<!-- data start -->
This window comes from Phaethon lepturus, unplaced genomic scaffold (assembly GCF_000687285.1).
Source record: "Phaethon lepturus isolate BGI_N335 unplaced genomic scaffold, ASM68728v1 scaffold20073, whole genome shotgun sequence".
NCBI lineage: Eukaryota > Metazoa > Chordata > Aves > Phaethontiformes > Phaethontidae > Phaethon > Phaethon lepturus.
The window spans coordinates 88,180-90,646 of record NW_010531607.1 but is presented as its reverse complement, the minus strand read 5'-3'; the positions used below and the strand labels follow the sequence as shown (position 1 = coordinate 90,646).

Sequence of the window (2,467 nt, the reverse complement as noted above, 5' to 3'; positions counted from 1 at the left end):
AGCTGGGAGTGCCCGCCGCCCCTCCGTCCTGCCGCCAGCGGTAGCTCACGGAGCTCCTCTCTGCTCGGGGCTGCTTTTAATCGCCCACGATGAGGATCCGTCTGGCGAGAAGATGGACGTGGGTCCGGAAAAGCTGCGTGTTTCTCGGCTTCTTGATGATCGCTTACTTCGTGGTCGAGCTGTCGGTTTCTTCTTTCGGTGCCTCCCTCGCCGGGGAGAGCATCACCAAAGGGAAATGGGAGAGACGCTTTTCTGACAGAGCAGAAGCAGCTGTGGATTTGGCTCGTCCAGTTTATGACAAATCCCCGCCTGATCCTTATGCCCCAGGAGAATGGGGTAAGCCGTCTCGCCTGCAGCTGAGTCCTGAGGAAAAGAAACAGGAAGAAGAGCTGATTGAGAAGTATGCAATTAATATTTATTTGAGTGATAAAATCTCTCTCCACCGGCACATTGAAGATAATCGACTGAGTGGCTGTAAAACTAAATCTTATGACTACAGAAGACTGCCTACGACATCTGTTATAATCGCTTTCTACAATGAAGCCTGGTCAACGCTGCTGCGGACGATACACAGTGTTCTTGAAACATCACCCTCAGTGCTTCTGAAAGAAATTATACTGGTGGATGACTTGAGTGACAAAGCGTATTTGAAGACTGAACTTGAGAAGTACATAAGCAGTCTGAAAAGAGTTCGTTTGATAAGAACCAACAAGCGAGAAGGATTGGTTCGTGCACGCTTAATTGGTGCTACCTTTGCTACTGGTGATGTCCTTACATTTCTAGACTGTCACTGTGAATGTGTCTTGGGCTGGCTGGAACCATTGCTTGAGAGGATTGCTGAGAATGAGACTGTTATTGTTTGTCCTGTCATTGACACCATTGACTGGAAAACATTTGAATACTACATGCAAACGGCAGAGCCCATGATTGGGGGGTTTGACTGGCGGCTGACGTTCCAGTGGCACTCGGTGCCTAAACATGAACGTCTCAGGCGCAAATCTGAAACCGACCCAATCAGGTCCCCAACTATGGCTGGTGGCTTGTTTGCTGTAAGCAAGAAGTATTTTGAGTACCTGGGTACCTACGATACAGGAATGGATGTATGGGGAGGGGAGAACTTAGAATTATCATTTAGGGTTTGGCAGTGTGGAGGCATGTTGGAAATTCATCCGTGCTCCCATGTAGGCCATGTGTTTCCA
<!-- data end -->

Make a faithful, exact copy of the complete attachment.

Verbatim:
This window comes from Phaethon lepturus, unplaced genomic scaffold (assembly GCF_000687285.1).
Source record: "Phaethon lepturus isolate BGI_N335 unplaced genomic scaffold, ASM68728v1 scaffold20073, whole genome shotgun sequence".
NCBI lineage: Eukaryota > Metazoa > Chordata > Aves > Phaethontiformes > Phaethontidae > Phaethon > Phaethon lepturus.
The window spans coordinates 88,180-90,646 of record NW_010531607.1 but is presented as its reverse complement, the minus strand read 5'-3'; the positions used below and the strand labels follow the sequence as shown (position 1 = coordinate 90,646).

Sequence of the window (2,467 nt, the reverse complement as noted above, 5' to 3'; positions counted from 1 at the left end):
AGCTGGGAGTGCCCGCCGCCCCTCCGTCCTGCCGCCAGCGGTAGCTCACGGAGCTCCTCTCTGCTCGGGGCTGCTTTTAATCGCCCACGATGAGGATCCGTCTGGCGAGAAGATGGACGTGGGTCCGGAAAAGCTGCGTGTTTCTCGGCTTCTTGATGATCGCTTACTTCGTGGTCGAGCTGTCGGTTTCTTCTTTCGGTGCCTCCCTCGCCGGGGAGAGCATCACCAAAGGGAAATGGGAGAGACGCTTTTCTGACAGAGCAGAAGCAGCTGTGGATTTGGCTCGTCCAGTTTATGACAAATCCCCGCCTGATCCTTATGCCCCAGGAGAATGGGGTAAGCCGTCTCGCCTGCAGCTGAGTCCTGAGGAAAAGAAACAGGAAGAAGAGCTGATTGAGAAGTATGCAATTAATATTTATTTGAGTGATAAAATCTCTCTCCACCGGCACATTGAAGATAATCGACTGAGTGGCTGTAAAACTAAATCTTATGACTACAGAAGACTGCCTACGACATCTGTTATAATCGCTTTCTACAATGAAGCCTGGTCAACGCTGCTGCGGACGATACACAGTGTTCTTGAAACATCACCCTCAGTGCTTCTGAAAGAAATTATACTGGTGGATGACTTGAGTGACAAAGCGTATTTGAAGACTGAACTTGAGAAGTACATAAGCAGTCTGAAAAGAGTTCGTTTGATAAGAACCAACAAGCGAGAAGGATTGGTTCGTGCACGCTTAATTGGTGCTACCTTTGCTACTGGTGATGTCCTTACATTTCTAGACTGTCACTGTGAATGTGTCTTGGGCTGGCTGGAACCATTGCTTGAGAGGATTGCTGAGAATGAGACTGTTATTGTTTGTCCTGTCATTGACACCATTGACTGGAAAACATTTGAATACTACATGCAAACGGCAGAGCCCATGATTGGGGGGTTTGACTGGCGGCTGACGTTCCAGTGGCACTCGGTGCCTAAACATGAACGTCTCAGGCGCAAATCTGAAACCGACCCAATCAGGTCCCCAACTATGGCTGGTGGCTTGTTTGCTGTAAGCAAGAAGTATTTTGAGTACCTGGGTACCTACGATACAGGAATGGATGTATGGGGAGGGGAGAACTTAGAATTATCATTTAGGGTTTGGCAGTGTGGAGGCATGTTGGAAATTCATCCGTGCTCCCATGTAGGCCATGTGTTTCCA